• Wall damage is not always visible to the naked eye. For example, you could have missing or damaged studs; mold and mildew; or termite damage inside your walls. As such, you should always budget a little extra for this project “just in case.”
  • After removing debris, you’ll need some way of disposing of it. Many homeowners choose dumpster rental to eliminate construction waste. Small dumpsters hold between four and 20 cubic yards of waste and are more than adequate for debris from a single wall. You can expect to pay between $120 and $530 to rent a dumpster, which includes the cost of delivery and pickup.
  • You can remove an exterior wall provided you take the necessary precautions for a load-bearing wall. However, you should also consider the ramifications of leaving part of your home exposed during the process. This could require you to put some of your things into storage, or move into temporary housing while the work is ongoing.
  • Houses built before 1978 could contain asbestos 9 or lead 10 paint. The Centers for Disease Control (CDC) recommends those with older homes have their structures tested before undergoing any demolition. Lead paint testing can cost anywhere from $300 to $400, with the average consumer paying around $350. Asbestos testing can run anywhere from $250 to $750, for an average of around $500. For lead paint removal, you can expect to pay between $8 and $15 per square foot, or anywhere from $768 to $1,440 to get rid of lead paint along an 8’ x 12’ section of wall. Asbestos removal costs range from $400 to $500 nationally.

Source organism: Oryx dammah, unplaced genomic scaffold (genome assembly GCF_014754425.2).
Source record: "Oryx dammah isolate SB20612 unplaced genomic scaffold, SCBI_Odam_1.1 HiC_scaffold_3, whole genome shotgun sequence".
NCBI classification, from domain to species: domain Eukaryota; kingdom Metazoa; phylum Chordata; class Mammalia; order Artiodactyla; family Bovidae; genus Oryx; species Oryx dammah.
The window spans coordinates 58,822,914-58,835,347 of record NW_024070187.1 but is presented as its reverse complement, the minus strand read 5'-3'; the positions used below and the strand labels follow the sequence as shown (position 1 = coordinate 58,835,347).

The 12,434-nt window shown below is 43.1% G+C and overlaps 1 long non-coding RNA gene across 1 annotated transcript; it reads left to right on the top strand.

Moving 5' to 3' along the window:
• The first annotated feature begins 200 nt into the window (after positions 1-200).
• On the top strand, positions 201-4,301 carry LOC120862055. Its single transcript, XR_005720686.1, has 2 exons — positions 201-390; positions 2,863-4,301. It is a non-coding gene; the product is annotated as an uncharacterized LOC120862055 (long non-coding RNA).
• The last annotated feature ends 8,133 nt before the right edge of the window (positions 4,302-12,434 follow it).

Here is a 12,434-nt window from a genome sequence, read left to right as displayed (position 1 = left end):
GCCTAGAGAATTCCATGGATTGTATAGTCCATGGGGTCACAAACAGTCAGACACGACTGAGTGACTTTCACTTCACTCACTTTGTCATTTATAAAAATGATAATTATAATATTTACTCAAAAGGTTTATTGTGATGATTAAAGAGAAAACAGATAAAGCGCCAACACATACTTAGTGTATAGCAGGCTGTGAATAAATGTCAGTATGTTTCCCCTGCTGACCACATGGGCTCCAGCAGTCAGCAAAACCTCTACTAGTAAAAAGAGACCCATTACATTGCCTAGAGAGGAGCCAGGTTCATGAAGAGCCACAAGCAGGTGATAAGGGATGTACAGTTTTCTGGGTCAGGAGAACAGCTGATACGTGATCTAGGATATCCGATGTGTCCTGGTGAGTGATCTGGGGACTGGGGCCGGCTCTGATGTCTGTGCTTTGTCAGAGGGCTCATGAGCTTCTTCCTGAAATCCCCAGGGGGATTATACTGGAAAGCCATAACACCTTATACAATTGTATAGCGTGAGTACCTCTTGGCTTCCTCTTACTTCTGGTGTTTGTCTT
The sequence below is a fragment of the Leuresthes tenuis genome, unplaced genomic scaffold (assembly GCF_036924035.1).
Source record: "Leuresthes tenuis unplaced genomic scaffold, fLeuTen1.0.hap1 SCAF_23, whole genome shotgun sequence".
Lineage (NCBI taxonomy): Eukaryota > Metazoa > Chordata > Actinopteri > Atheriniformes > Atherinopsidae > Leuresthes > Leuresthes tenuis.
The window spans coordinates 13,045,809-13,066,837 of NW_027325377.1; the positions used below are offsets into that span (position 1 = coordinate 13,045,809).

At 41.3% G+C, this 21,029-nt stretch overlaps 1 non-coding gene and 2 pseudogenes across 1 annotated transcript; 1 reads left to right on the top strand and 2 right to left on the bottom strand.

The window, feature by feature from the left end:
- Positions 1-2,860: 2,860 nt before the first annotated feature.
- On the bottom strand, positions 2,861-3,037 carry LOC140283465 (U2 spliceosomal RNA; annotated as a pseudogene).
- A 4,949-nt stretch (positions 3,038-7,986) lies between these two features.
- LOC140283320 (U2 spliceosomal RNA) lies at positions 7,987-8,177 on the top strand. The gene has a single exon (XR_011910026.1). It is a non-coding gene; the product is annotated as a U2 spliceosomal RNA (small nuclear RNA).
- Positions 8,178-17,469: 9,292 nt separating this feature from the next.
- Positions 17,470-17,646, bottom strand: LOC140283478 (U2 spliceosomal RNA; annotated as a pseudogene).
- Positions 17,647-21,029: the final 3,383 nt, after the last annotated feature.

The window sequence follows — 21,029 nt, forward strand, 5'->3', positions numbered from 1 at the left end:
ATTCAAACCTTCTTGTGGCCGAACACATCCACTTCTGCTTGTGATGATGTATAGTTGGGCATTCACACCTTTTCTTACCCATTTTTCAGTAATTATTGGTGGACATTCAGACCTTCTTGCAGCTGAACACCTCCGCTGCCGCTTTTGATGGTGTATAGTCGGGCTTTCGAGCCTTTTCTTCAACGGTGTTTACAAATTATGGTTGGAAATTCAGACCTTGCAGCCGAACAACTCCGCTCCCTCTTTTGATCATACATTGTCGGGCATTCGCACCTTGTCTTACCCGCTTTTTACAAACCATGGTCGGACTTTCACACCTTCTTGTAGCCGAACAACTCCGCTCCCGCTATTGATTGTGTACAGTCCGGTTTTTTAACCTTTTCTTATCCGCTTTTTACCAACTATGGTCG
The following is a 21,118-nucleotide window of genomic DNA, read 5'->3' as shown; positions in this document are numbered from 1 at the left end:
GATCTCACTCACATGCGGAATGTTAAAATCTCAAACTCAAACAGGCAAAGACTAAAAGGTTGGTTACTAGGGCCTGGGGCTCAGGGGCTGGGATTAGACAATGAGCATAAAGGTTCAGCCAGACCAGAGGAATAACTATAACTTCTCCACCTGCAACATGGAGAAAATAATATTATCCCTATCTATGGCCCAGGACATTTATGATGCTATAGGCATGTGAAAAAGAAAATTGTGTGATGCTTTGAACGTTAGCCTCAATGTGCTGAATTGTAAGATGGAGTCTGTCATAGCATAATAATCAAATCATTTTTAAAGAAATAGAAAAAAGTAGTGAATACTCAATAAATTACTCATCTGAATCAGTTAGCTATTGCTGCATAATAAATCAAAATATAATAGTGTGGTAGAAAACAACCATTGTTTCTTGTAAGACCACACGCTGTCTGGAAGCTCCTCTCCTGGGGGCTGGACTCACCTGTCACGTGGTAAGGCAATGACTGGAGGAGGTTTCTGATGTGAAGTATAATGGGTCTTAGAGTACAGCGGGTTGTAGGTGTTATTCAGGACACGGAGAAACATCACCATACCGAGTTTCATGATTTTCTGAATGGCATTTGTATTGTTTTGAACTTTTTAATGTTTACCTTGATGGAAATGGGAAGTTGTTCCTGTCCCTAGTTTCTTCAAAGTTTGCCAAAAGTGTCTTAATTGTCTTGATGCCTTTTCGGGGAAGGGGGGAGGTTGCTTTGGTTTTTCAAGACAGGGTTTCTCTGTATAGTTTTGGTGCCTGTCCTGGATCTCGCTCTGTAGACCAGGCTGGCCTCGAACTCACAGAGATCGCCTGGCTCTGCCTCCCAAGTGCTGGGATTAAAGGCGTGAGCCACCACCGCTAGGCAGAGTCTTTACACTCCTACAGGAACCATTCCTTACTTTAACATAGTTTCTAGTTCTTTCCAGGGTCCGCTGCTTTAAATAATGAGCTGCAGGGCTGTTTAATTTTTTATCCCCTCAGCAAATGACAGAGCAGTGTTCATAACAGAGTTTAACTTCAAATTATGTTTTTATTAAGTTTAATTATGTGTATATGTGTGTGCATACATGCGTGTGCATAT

• Do I need permit to remove wall?

In some cases, yes. Always check with your local building inspector to determine if a permit is needed.

  • Can I remove a wall?

Never attempt to remove a wall yourself. Serious bodily injury, including death, can result if your building collapses or you become electrocuted.

  • Do I need a structural engineer to remove a wall?

You should consult with a structural engineer to determine whether your wall is load-bearing and determine what, if any, precautions are needed.

  • Can I remove a wall in my house?

Interior walls can be removed, but the work should always be performed by a professional. Performing this job incorrectly can result in additional damage that would then need to be repaired.

  • How much does it cost to demo an interior wall?

Tearing down a non-load-bearing wall will cost you from $400-$700 depending on what it contains.

  • Do I need an architect to remove a wall?

An architect will not remove a wall for you. Rather, he or she will advise you on the best placement for your new wall.

  • Can you remove a load-bearing wall?

It is possible to take down a load-bearing wall, provided you install adequate support first. Failing to install support beams can lead to a full or partial collapse of your home.

Remodeling Terms Cheat Sheet

Definitions in laymen's terms, cost considerations, pictures and things you need to know.
See full cheat sheet.